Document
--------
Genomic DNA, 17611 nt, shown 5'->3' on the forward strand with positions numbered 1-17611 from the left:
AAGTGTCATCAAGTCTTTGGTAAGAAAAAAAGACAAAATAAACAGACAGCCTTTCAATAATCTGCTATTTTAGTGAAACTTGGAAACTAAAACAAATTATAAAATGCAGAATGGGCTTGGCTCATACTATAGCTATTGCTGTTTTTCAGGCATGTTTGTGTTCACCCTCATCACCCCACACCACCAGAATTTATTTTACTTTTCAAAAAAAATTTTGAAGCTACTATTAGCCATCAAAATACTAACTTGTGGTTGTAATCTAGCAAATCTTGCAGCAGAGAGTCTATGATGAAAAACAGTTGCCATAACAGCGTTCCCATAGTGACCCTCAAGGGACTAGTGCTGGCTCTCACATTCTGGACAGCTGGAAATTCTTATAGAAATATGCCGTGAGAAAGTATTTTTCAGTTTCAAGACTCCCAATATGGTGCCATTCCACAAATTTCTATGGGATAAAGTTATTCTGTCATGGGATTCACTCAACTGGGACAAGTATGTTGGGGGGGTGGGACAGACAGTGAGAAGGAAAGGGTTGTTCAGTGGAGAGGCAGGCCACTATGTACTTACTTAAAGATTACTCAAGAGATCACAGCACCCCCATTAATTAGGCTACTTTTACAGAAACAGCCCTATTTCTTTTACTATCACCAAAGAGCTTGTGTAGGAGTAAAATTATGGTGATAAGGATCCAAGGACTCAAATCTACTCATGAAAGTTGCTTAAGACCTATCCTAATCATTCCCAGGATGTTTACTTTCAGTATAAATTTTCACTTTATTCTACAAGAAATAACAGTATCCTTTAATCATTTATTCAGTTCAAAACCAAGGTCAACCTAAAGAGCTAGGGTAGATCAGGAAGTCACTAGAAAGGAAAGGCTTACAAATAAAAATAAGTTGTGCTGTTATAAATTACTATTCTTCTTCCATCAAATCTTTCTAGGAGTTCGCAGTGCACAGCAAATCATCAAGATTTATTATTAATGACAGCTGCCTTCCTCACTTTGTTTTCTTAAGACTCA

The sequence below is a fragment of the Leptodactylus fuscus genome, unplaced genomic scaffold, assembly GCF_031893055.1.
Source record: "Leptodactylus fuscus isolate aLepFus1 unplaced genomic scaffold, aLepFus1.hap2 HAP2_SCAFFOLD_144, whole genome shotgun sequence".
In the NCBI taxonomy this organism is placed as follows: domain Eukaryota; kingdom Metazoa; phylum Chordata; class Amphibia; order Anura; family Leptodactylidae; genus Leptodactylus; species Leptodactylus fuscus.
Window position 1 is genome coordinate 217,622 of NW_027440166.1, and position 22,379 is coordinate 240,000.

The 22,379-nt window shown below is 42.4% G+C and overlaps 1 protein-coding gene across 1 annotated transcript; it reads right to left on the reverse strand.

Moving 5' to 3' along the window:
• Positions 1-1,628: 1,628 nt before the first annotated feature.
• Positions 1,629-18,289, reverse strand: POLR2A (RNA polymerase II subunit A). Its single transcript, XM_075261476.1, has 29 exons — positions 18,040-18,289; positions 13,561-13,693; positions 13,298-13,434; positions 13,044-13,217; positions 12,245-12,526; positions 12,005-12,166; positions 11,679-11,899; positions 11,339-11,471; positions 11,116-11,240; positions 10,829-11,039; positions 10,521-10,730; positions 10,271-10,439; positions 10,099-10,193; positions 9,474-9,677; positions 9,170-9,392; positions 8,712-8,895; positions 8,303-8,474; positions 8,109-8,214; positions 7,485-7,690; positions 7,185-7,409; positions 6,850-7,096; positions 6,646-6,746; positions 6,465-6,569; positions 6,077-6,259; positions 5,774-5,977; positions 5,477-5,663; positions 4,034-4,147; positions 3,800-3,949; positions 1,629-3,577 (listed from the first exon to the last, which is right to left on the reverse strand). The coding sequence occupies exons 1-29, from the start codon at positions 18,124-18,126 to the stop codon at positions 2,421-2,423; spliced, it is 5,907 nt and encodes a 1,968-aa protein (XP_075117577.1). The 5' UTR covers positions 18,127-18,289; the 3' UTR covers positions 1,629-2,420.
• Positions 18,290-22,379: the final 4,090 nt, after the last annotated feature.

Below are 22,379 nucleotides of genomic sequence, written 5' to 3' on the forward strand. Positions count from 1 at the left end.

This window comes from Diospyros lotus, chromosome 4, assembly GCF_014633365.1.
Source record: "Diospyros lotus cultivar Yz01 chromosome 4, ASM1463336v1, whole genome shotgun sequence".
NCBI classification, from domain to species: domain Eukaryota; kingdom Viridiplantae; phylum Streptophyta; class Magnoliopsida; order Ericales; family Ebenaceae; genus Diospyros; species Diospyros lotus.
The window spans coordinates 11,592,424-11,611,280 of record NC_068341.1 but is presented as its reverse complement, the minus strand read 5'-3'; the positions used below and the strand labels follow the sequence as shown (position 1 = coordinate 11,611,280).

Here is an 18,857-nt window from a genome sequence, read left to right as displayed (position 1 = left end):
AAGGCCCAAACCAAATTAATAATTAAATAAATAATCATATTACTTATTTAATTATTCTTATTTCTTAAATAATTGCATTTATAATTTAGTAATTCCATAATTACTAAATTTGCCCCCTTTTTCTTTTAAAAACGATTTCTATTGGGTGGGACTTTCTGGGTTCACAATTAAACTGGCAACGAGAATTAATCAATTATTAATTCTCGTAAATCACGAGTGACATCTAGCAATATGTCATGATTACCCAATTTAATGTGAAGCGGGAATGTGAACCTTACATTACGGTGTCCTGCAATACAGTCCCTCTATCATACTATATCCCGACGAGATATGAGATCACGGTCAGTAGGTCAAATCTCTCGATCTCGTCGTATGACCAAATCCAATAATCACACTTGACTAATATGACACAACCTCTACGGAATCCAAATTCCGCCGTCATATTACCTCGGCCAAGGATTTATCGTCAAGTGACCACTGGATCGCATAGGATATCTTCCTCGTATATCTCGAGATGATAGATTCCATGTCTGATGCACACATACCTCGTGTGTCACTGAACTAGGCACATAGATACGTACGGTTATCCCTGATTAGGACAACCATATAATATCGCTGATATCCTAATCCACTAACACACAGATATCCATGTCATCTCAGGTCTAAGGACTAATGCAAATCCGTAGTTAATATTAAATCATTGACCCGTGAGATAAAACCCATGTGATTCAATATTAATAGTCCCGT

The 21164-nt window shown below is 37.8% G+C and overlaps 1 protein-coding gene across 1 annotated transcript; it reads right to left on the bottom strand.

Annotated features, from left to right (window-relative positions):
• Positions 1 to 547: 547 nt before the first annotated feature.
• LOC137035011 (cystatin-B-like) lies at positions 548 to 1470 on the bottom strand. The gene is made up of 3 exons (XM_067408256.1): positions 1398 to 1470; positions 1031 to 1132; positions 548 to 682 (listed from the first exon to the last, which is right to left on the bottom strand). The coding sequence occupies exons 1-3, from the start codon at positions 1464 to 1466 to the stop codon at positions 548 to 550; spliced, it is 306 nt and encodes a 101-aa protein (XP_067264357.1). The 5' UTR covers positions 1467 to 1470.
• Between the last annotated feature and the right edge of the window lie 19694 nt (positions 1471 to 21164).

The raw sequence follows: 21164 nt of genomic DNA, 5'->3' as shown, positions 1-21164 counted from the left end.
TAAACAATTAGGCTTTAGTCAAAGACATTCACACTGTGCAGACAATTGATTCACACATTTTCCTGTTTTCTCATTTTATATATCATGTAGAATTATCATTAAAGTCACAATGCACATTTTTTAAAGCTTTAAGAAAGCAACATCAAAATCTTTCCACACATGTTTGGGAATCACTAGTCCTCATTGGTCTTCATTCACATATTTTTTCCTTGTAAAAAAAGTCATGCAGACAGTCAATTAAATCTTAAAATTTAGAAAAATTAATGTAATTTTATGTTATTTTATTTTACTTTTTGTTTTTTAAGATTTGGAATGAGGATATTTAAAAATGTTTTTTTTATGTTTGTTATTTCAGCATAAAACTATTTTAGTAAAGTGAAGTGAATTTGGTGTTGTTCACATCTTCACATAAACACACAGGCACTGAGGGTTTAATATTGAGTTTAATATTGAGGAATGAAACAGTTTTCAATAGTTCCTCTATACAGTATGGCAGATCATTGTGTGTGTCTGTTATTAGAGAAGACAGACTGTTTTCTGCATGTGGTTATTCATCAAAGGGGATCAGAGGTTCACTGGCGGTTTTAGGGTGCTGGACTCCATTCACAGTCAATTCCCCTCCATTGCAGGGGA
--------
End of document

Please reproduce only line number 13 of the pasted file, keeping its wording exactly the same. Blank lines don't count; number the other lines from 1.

This window comes from Diospyros lotus, chromosome 4, assembly GCF_014633365.1.